Norfolk Southern says ‘fake’ hazard notices are being placed on East Palestine homes

“These are unnecessary attempts to scare the residents of the town.”
Published: Feb. 21, 2023 at 10:57 AM EST|Updated: Feb. 21, 2023 at 12:03 PM EST
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COLUMBIANA COUNTY, Ohio (WOIO) - Flyers warning of hazardous chemicals inside some East Palestine, Ohio homes are “fake” and being used to “scare the residents,” according to Norfolk Southern.

“These brightly colored orange papers with text that reads: “HAZARDOUS CHEMICALS INSIDE Thank you Norfolk Southern #epstrong” are not the actions of Norfolk Southern,” the Atlanta-based railroad company said Monday. “If you see these notices, you can remove them.”

Norfolk Southern said the flyers are “unnecessary attempts to scare the residents of the town, and cause confusion in the community.”

Norfolk Southern said flyers with "deliberate false information" are being posted on homes in...
Norfolk Southern said flyers with "deliberate false information" are being posted on homes in East Palestine, Ohio.(Norfolk Southern)

Hundreds of residents were forced to evacuate their homes earlier this month when a Norfolk Southern train carrying hazardous materials derailed and caught fire.

Norfolk Southern said general and in-home air monitoring has “not shown any detections of substances related to the incident and does not indicate a health risk.”

Alan Shaw, president and CEO of Norfolk Southern, visited East Palestine on Saturday following criticism about his company’s response to the fiery Feb. 3 derailment.

“In every conversation today, I shared how deeply sorry I am this happened to their home,” Shaw said. “We are going to do the right things to help East Palestine recover and thrive again.”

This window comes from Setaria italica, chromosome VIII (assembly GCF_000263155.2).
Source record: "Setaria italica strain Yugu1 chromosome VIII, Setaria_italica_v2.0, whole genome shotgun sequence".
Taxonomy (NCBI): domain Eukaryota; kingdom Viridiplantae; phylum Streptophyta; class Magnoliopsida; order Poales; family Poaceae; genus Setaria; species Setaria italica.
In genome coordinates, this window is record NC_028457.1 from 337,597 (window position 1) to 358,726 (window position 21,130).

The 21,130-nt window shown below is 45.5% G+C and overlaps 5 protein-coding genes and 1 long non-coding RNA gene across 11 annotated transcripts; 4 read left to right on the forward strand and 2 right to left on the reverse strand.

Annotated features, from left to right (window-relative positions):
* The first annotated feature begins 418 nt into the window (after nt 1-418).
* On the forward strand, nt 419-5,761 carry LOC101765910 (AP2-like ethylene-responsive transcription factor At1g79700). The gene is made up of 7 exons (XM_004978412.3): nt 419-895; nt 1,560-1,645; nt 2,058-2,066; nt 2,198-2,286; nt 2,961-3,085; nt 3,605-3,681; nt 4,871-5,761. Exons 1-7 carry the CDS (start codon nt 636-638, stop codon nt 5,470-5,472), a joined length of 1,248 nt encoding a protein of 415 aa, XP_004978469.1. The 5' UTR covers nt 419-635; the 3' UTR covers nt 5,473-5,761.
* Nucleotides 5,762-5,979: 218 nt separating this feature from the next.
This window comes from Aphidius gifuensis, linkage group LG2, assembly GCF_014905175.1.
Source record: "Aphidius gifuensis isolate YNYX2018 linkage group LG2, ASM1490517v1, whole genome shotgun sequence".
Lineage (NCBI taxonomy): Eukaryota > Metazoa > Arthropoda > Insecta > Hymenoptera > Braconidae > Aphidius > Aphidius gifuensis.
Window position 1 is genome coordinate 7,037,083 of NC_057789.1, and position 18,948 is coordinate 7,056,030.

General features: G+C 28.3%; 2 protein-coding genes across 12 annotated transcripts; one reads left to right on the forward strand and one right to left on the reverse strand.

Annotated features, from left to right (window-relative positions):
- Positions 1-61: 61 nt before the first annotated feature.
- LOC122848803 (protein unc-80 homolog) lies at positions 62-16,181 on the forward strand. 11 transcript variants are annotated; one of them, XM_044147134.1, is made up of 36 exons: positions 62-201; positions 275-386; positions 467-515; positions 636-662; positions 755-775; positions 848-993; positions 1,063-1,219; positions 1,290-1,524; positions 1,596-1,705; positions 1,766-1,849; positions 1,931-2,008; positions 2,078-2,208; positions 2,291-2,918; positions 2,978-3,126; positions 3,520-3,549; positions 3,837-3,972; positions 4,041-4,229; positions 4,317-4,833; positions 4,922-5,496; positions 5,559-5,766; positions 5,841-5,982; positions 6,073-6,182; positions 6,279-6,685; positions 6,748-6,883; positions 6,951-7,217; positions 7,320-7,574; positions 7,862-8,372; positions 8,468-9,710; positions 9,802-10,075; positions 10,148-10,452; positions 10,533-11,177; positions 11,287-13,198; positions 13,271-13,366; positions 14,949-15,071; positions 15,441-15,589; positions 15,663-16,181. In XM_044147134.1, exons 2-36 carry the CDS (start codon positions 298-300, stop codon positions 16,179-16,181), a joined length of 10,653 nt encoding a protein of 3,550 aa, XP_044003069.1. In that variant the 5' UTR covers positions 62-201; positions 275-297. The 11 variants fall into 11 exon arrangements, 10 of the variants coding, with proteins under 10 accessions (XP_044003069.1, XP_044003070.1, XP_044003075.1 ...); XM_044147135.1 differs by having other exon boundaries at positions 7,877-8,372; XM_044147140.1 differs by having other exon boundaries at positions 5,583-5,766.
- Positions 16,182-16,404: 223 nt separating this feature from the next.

On Monday, Norfolk Southern said 15,000 pounds of contaminated soil and 1.1 million gallons of contaminated water had already been excavated from the derailment site.

More than $3.4 million in direct payments have been made to over 2,200 families impacted by the derailment, according the company.

U.S. EPA Administrator Michael Regan will be back in East Palestine Tuesday, along with Ohio Governor Mike DeWine and Pennsylvania Governor Josh Shapiro, to provide an update on the derailment and controlled explosion of five railroad cars carrying the chemical vinyl chloride.

Around-the-clock air monitoring continues in the area, the U.S. EPA said Monday, and data shows the air quality in the community remains normal.

At least 551 homes have been screened “with no exceedances for residential air quality standards,” according to the EPA.

The agency said East Palestine’s municipal well water sample results also continue to show no water quality concerns.

Residents who want home air or water monitoring should contact the Residential Re-Entry Request Hotline at (330) 849-3919